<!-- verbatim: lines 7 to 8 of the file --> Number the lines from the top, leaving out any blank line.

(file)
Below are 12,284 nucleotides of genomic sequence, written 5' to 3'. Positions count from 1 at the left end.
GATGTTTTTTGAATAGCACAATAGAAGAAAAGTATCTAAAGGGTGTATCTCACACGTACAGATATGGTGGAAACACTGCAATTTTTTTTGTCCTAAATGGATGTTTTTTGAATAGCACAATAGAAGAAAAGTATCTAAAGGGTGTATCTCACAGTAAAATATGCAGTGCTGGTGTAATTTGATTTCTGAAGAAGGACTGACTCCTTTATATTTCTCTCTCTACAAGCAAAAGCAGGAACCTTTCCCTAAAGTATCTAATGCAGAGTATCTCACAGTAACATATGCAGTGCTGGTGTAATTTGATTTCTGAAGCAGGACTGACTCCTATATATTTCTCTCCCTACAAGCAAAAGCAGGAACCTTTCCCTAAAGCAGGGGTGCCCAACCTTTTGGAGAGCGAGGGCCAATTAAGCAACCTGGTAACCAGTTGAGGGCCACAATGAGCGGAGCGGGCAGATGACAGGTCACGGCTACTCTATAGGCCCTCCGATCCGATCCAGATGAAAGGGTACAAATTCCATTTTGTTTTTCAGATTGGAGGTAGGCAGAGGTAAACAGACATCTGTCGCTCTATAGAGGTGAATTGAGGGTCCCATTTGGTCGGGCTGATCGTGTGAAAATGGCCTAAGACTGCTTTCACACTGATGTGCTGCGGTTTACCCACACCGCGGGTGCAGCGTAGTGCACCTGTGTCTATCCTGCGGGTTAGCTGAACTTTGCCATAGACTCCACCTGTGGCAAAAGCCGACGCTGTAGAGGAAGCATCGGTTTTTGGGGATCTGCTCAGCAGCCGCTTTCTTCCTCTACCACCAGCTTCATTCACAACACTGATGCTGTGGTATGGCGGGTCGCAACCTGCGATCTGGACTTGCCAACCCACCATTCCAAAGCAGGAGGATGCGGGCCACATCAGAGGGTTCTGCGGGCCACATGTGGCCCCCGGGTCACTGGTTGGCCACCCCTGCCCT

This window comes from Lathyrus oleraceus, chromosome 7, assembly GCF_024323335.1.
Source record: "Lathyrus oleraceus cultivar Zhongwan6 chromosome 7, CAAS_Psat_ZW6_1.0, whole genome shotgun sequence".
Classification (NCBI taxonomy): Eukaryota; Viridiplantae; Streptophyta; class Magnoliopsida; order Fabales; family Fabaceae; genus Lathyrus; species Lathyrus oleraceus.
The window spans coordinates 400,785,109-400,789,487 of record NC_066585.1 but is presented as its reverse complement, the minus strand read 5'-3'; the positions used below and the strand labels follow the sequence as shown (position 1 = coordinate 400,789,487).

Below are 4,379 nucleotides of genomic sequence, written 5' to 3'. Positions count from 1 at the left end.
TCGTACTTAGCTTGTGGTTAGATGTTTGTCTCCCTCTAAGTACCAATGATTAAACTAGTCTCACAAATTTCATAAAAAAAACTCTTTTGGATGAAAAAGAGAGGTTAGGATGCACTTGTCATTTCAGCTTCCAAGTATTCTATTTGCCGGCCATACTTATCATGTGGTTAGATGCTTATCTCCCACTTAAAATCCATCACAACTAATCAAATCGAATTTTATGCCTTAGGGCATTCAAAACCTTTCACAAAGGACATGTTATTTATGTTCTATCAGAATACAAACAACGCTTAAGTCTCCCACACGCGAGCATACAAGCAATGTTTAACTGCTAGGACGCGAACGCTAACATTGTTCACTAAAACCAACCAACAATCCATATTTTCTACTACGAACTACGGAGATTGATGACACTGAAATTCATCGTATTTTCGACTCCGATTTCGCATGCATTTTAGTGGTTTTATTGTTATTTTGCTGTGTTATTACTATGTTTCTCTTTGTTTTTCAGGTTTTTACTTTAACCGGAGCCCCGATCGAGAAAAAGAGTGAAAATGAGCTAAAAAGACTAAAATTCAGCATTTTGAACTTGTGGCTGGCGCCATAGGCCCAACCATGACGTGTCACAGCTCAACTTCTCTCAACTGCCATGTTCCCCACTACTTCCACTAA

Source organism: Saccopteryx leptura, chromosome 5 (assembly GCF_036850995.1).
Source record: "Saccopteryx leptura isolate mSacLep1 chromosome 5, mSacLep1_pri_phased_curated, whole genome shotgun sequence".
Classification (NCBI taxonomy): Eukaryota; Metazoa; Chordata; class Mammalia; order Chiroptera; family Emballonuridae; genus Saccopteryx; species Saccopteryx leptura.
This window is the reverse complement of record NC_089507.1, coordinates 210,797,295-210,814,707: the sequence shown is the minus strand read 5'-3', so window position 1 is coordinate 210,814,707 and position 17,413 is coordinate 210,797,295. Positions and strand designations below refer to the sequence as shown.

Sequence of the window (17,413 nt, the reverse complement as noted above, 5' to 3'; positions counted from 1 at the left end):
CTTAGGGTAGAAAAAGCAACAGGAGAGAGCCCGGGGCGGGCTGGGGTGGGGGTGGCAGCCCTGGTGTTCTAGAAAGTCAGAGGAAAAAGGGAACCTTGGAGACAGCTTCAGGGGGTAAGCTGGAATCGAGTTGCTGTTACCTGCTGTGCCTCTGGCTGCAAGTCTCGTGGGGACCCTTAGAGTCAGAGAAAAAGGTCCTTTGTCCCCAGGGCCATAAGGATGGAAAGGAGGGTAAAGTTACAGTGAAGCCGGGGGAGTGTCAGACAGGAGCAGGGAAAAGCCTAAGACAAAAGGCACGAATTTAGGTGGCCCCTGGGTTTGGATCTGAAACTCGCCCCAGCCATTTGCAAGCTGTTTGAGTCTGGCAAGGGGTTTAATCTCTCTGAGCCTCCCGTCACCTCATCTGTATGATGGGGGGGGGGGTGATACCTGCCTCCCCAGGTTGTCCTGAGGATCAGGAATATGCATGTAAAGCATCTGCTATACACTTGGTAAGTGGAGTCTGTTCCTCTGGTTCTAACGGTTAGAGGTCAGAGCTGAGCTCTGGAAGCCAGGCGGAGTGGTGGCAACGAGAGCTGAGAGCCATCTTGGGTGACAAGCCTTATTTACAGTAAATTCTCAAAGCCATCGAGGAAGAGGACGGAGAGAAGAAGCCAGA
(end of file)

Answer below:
Below are 4,379 nucleotides of genomic sequence, written 5' to 3'. Positions count from 1 at the left end.
TCGTACTTAGCTTGTGGTTAGATGTTTGTCTCCCTCTAAGTACCAATGATTAAACTAGTCTCACAAATTTCATAAAAAAAACTCTTTTGGATGAAAAAGAGAGGTTAGGATGCACTTGTCATTTCAGCTTCCAAGTATTCTATTTGCCGGCCATACTTATCATGTGGTTAGATGCTTATCTCCCACTTAAAATCCATCACAACTAATCAAATCGAATTTTATGCCTTAGGGCATTCAAAACCTTTCACAAAGGACATGTTATTTATGTTCTATCAGAATACAAACAACGCTTAAGTCTCCCACACGCGAGCATACAAGCAATGTTTAACTGCTAGGACGCGAACGCTAACATTGTTCACTAAAACCAACCAACAATCCATATTTTCTACTACGAACTACGGAGATTGATGACACTGAAATTCATCGTATTTTCGACTCCGATTTCGCATGCATTTTAGTGGTTTTATTGTTATTTTGCTGTGTTATTACTATGTTTCTCTTTGTTTTTCAGGTTTTTACTTTAACCGGAGCCCCGATCGAGAAAAAGAGTGAAAATGAGCTAAAAAGACTAAAATTCAGCATTTTGAACTTGTGGCTGGCGCCATAGGCCCAACCATGACGTGTCACAGCTCAACTTCTCTCAACTGCCATGTTCCCCACTACTTCCACTAA